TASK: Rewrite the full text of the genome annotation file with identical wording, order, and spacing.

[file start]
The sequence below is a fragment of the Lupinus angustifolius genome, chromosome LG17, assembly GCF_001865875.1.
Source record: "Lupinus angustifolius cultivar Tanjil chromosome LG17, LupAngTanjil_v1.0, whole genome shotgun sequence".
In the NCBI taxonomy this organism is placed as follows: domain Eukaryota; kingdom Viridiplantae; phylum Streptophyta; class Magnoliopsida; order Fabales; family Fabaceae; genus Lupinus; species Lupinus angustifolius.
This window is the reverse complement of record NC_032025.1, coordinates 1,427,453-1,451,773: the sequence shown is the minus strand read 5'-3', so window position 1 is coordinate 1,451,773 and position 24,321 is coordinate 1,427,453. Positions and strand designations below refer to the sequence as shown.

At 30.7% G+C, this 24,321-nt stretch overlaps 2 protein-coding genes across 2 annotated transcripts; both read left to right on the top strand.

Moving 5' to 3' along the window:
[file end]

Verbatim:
The sequence below is a fragment of the Lupinus angustifolius genome, chromosome LG17, assembly GCF_001865875.1.
Source record: "Lupinus angustifolius cultivar Tanjil chromosome LG17, LupAngTanjil_v1.0, whole genome shotgun sequence".
In the NCBI taxonomy this organism is placed as follows: domain Eukaryota; kingdom Viridiplantae; phylum Streptophyta; class Magnoliopsida; order Fabales; family Fabaceae; genus Lupinus; species Lupinus angustifolius.
This window is the reverse complement of record NC_032025.1, coordinates 1,427,453-1,451,773: the sequence shown is the minus strand read 5'-3', so window position 1 is coordinate 1,451,773 and position 24,321 is coordinate 1,427,453. Positions and strand designations below refer to the sequence as shown.

At 30.7% G+C, this 24,321-nt stretch overlaps 2 protein-coding genes across 2 annotated transcripts; both read left to right on the top strand.

Moving 5' to 3' along the window: